As a writer, I need the fellowship of others. The people I hang with are often the ones in the photo here—marble statues at museums or characters in my imagination.
Since I spend a lot of my time at home writing on my computer or researching for a book, I actually have to schedule my “see people” time. I won’t do it otherwise. I am quite content to stay connected to my muse and write for hours.
However, I have learned that it is essential as a writer to interact regularly with others. Isolation may get the work done, but it is not conducive to good writing. Pretty soon my creative juices dry up and my characters begin to seem wooden and lifeless. It is a careful balance I must keep.
There is beauty in the strangeness of things created in the world. Oddities abound– strange flowers, strange fruit, strange beasts, and even stranger humans. Strangeness is arresting–you have to stop and look. You can’t accept what your eyes see.
Each of us is different, unique in the world. No one else is like you. You are the creation of an infinite God whose creativity is infinite. Did you ever wonder why snowflakes are unique? If a perfect pattern is created, why not keep reproducing it over and over? Why the need for incomparable designs?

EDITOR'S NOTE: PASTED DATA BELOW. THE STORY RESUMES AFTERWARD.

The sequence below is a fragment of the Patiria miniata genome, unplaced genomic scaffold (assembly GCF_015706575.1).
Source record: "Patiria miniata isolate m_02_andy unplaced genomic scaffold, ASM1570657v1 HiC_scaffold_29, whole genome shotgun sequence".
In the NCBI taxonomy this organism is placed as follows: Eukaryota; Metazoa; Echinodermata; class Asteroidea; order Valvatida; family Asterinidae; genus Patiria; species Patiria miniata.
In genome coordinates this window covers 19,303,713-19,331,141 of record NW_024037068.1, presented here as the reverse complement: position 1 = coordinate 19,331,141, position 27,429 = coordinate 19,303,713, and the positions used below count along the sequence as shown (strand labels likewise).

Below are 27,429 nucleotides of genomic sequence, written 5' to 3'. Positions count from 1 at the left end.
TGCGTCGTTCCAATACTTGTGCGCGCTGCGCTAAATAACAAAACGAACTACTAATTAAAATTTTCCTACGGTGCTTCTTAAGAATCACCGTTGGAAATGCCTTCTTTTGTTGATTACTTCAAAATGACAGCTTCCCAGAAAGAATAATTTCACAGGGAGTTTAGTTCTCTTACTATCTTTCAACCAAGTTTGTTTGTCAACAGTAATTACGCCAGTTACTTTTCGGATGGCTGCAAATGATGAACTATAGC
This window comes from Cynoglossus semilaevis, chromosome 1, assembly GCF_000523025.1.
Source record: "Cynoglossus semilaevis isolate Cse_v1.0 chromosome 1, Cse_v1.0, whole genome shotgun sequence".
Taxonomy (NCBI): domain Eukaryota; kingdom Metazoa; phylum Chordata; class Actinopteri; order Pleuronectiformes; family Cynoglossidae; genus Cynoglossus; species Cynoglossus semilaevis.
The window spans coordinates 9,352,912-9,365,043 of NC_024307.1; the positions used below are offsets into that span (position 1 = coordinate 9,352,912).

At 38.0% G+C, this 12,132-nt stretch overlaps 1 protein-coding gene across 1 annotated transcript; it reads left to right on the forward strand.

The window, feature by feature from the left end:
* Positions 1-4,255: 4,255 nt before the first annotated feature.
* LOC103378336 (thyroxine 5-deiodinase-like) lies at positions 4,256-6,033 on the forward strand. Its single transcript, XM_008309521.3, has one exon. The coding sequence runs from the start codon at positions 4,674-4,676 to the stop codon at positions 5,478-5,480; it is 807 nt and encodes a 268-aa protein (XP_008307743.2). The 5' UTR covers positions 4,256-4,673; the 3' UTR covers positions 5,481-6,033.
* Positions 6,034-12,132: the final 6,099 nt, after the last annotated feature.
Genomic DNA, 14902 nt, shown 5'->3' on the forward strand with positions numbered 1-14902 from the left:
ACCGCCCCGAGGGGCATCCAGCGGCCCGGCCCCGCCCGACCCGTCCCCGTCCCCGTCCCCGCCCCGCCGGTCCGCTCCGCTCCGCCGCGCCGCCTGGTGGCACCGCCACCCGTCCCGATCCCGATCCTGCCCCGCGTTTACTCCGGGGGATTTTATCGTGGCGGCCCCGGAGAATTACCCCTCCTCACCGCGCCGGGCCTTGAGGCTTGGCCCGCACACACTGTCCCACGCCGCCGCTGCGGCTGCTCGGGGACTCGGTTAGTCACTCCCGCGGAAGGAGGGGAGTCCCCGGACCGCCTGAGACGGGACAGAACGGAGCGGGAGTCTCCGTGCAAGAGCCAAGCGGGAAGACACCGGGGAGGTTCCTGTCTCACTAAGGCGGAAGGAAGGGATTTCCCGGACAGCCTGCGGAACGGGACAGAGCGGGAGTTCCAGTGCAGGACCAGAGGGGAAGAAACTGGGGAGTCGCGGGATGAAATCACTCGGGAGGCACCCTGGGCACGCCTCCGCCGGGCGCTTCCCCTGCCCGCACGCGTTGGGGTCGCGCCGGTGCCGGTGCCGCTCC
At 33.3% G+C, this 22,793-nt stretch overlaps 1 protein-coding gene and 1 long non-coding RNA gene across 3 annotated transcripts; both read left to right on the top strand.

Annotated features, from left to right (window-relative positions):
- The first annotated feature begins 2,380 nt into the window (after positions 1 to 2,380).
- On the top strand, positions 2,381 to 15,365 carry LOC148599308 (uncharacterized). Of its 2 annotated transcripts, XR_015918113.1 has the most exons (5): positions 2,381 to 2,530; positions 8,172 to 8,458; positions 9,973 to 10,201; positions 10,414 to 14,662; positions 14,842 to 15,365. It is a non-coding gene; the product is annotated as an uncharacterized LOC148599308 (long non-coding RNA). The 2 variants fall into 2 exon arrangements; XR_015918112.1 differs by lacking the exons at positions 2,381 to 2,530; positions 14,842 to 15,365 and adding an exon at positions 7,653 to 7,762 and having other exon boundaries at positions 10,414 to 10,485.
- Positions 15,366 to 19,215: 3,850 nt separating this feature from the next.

Think about fingerprints. Each is different, enough so that a person can be identified by the oily impressions left behind by touch. And then, of course, there is the mother of all identifiers: DNA. Scientific discoveries continually tell us that we are created completely unique to all others.
I heard a sermon on Sunday about forgiveness and only gave it half a listen. I had forgiven everyone who had ever wronged me. When I became a Christian at 17, I learned how important it was to forgive people quickly for a deep spiritual life.
I didn’t think I was harboring a grudge or hanging on to past hurts and injustices. I’d forgiven all those who had wronged me long ago — hadn’t I? Then why couldn’t I shake the feeling that there were deep roots of bitterness in my heart?